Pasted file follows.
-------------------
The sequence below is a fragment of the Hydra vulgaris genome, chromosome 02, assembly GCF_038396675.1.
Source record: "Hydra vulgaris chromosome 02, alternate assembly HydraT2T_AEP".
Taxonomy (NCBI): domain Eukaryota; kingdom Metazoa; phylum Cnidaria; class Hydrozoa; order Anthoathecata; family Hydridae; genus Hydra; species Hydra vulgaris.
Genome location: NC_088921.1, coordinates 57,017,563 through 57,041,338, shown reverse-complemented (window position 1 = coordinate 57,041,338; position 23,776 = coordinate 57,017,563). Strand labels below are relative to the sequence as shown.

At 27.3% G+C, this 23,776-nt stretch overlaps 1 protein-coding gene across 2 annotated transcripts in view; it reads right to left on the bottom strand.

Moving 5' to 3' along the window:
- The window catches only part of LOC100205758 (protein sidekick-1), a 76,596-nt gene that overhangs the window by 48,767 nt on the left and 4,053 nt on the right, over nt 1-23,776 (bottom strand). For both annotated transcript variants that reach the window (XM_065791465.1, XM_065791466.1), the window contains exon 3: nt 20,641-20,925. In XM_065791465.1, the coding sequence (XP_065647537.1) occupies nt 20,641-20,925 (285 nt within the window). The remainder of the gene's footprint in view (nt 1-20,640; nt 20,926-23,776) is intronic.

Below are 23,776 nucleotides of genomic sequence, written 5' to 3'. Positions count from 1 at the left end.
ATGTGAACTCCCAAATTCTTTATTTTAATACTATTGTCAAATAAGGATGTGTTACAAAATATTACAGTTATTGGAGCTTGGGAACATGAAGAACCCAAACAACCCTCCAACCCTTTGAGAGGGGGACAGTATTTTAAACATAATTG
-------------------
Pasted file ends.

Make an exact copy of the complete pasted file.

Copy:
The sequence below is a fragment of the Hydra vulgaris genome, chromosome 02, assembly GCF_038396675.1.
Source record: "Hydra vulgaris chromosome 02, alternate assembly HydraT2T_AEP".
Taxonomy (NCBI): domain Eukaryota; kingdom Metazoa; phylum Cnidaria; class Hydrozoa; order Anthoathecata; family Hydridae; genus Hydra; species Hydra vulgaris.
Genome location: NC_088921.1, coordinates 57,017,563 through 57,041,338, shown reverse-complemented (window position 1 = coordinate 57,041,338; position 23,776 = coordinate 57,017,563). Strand labels below are relative to the sequence as shown.

At 27.3% G+C, this 23,776-nt stretch overlaps 1 protein-coding gene across 2 annotated transcripts in view; it reads right to left on the bottom strand.

Moving 5' to 3' along the window:
- The window catches only part of LOC100205758 (protein sidekick-1), a 76,596-nt gene that overhangs the window by 48,767 nt on the left and 4,053 nt on the right, over nt 1-23,776 (bottom strand). For both annotated transcript variants that reach the window (XM_065791465.1, XM_065791466.1), the window contains exon 3: nt 20,641-20,925. In XM_065791465.1, the coding sequence (XP_065647537.1) occupies nt 20,641-20,925 (285 nt within the window). The remainder of the gene's footprint in view (nt 1-20,640; nt 20,926-23,776) is intronic.

Below are 23,776 nucleotides of genomic sequence, written 5' to 3'. Positions count from 1 at the left end.
ATGTGAACTCCCAAATTCTTTATTTTAATACTATTGTCAAATAAGGATGTGTTACAAAATATTACAGTTATTGGAGCTTGGGAACATGAAGAACCCAAACAACCCTCCAACCCTTTGAGAGGGGGACAGTATTTTAAACATAATTG